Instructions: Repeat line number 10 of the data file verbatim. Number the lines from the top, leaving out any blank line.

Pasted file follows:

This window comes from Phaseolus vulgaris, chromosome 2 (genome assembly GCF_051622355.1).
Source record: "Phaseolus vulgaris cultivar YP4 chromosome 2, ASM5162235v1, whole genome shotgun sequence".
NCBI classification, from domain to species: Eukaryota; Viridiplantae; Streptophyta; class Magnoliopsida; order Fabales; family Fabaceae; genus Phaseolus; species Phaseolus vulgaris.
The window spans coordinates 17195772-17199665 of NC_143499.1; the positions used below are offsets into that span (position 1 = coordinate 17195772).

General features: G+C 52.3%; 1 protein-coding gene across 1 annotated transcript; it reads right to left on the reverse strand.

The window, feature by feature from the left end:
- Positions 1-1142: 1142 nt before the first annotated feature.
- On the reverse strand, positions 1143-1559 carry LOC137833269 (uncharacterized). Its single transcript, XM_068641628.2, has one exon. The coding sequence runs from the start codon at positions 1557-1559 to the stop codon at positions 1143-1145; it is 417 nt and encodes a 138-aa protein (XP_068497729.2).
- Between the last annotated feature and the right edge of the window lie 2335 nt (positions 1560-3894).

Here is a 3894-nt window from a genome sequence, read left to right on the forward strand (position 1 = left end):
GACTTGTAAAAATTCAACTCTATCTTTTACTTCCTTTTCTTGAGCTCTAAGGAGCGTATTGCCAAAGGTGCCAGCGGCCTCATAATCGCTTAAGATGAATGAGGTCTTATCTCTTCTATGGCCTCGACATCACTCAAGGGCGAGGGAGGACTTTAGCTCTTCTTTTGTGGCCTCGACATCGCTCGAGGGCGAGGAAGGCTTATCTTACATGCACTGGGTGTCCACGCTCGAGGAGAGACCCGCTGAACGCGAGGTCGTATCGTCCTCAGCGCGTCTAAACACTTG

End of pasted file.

Here is a 3894-nt window from a genome sequence, read left to right on the forward strand (position 1 = left end):